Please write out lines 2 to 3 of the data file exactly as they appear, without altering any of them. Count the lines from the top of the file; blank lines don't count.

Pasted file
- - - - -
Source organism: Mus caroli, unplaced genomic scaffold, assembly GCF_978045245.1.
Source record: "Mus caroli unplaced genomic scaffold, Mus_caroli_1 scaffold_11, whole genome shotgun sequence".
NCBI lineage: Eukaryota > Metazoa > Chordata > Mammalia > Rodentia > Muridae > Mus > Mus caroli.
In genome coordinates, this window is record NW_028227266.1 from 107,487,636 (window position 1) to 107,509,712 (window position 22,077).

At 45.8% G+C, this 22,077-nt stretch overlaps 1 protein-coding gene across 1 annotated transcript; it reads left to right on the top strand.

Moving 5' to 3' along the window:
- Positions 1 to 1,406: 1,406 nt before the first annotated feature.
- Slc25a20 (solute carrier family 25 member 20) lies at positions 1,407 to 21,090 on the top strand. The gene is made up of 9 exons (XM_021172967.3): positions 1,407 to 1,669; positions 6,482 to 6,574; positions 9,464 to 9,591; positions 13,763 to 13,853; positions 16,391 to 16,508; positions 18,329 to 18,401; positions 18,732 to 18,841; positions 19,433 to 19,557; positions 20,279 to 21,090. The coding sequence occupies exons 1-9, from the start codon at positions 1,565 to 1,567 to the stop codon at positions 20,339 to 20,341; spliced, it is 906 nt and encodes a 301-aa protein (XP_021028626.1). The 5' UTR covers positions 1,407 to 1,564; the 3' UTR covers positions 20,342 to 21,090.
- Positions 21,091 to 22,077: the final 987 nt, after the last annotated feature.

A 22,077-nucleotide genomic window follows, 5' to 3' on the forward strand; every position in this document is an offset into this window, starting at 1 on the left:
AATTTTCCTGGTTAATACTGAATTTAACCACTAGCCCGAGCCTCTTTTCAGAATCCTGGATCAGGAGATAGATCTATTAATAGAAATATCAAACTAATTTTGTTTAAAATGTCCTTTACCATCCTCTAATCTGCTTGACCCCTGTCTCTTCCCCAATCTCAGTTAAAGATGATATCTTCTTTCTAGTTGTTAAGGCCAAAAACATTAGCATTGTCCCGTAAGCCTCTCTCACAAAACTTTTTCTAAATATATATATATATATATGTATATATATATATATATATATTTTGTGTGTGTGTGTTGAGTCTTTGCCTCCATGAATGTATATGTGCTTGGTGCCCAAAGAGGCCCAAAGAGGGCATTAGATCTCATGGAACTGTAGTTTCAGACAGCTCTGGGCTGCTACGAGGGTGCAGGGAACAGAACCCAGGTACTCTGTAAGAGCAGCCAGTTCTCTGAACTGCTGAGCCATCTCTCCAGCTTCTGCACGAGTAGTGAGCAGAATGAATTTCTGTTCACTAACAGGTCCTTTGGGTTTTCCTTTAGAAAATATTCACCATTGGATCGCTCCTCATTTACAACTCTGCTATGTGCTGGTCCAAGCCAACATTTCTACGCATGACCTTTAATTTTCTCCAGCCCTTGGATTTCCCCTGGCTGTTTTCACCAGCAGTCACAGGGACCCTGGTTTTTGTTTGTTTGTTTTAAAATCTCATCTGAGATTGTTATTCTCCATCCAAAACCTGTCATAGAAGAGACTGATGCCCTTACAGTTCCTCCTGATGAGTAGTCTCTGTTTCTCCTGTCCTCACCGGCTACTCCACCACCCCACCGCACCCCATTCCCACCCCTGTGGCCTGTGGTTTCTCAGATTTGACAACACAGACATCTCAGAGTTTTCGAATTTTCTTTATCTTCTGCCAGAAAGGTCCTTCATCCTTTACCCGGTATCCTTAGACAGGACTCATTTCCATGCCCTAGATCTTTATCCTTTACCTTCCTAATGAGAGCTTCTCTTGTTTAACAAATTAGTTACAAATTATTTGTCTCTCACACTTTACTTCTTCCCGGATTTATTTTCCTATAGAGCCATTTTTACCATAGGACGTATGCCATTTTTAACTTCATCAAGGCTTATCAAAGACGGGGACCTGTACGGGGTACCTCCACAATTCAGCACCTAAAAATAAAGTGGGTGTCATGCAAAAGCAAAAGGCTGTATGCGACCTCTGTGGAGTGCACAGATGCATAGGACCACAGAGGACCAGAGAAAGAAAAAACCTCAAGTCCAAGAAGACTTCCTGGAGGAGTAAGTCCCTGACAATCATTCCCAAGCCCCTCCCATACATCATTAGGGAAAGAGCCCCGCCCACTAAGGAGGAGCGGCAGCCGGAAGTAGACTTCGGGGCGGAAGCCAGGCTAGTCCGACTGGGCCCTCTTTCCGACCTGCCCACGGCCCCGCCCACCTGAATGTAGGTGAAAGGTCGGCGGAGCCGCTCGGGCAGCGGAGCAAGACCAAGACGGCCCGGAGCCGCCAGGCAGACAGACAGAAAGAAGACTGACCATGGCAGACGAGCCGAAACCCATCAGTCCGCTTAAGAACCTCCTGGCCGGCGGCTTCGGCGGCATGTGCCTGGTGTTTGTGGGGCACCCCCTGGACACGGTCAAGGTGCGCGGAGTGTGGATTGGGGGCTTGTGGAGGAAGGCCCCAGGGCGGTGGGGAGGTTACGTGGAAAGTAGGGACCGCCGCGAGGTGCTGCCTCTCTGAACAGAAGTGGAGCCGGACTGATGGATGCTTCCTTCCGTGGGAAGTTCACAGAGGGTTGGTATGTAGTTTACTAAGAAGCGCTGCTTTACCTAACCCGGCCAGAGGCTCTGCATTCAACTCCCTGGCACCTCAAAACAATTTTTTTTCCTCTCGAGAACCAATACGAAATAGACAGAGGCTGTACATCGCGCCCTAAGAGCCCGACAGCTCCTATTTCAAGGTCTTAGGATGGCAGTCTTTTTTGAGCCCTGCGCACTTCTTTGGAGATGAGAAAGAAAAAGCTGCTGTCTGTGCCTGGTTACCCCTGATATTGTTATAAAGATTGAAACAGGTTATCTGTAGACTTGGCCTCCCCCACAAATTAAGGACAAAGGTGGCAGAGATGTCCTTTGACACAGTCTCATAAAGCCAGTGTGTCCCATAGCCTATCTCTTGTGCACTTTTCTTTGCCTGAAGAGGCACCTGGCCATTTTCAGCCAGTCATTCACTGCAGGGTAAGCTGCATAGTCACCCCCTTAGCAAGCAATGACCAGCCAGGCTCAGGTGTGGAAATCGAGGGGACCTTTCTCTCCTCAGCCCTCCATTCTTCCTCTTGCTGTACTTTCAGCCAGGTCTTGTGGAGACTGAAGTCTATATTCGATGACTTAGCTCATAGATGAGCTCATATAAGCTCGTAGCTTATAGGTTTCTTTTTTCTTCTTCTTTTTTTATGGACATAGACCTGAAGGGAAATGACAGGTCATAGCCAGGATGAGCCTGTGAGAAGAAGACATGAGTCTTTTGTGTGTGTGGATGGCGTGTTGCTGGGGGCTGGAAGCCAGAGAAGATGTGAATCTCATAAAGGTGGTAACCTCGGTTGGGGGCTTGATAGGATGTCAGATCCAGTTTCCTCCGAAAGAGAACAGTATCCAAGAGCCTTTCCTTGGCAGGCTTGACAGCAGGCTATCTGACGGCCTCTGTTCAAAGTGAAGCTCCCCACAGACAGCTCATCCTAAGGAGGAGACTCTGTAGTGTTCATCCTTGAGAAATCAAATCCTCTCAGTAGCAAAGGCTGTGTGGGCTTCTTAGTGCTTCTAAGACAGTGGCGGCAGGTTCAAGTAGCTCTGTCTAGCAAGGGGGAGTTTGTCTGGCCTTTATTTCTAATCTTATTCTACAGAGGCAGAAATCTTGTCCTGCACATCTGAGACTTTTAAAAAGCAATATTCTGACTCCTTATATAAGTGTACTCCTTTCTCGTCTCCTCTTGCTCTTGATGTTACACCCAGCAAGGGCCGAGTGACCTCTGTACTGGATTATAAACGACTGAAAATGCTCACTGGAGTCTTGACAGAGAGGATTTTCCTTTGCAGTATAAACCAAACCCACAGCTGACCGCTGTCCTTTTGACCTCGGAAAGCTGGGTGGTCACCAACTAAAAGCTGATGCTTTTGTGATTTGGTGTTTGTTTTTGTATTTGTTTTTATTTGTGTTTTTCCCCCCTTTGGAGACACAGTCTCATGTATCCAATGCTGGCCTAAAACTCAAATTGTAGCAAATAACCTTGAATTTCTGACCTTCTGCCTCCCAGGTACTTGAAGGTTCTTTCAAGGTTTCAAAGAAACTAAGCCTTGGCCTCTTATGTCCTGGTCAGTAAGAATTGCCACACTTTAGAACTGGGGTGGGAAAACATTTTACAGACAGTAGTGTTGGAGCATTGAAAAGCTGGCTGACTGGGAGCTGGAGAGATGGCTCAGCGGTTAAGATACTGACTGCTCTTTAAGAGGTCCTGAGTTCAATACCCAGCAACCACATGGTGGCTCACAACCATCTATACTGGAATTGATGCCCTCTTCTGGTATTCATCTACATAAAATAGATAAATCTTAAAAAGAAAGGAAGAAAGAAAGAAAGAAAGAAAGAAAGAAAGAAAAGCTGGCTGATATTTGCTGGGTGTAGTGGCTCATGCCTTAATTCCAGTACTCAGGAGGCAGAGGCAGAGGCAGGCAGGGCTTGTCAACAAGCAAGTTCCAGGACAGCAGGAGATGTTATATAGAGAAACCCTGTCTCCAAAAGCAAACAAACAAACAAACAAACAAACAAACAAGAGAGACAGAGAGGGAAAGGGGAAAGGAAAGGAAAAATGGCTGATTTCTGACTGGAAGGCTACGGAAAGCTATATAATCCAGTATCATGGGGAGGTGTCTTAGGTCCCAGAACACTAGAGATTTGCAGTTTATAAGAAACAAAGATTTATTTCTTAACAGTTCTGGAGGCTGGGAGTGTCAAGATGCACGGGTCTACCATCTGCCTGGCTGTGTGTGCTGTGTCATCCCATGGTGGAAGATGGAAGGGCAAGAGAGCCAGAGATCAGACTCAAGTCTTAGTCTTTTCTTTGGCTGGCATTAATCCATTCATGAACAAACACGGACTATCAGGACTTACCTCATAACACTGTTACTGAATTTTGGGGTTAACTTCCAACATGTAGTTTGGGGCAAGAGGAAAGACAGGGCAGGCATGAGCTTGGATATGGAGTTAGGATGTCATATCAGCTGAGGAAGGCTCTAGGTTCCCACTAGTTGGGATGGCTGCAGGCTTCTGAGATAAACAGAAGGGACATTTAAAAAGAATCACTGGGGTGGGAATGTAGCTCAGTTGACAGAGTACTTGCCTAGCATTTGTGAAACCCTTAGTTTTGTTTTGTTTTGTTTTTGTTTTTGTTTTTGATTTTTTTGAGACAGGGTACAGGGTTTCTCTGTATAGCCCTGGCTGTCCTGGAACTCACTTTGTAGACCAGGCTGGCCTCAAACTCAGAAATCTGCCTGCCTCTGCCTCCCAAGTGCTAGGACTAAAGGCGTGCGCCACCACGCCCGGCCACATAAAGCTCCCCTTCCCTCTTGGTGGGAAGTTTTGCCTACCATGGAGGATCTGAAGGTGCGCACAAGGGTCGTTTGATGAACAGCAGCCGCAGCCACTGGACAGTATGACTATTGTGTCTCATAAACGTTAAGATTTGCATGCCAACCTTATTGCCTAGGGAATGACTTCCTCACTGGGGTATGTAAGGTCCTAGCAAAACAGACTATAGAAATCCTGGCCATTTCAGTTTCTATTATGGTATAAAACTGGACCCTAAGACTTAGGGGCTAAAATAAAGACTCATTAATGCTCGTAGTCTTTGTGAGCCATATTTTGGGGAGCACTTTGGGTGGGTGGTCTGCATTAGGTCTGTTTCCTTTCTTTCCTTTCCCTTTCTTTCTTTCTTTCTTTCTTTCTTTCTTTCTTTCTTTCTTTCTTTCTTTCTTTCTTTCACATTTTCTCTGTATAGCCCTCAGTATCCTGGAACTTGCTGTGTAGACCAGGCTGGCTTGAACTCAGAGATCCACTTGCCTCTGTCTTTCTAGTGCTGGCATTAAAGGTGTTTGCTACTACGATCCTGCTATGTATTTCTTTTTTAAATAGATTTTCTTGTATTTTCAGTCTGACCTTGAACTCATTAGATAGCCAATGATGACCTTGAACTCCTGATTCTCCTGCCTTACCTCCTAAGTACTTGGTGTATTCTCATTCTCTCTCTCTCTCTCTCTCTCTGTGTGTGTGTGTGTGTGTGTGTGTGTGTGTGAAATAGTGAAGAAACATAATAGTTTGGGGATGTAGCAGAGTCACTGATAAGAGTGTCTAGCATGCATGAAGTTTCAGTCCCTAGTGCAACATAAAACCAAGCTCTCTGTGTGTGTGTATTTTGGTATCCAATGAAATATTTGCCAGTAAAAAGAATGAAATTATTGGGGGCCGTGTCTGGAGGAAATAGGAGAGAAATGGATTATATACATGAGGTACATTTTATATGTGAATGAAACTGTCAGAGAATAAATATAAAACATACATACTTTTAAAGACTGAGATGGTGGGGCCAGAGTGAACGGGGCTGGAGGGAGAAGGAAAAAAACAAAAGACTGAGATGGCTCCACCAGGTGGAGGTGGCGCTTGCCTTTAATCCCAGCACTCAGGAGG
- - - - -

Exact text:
Source record: "Mus caroli unplaced genomic scaffold, Mus_caroli_1 scaffold_11, whole genome shotgun sequence".
NCBI lineage: Eukaryota > Metazoa > Chordata > Mammalia > Rodentia > Muridae > Mus > Mus caroli.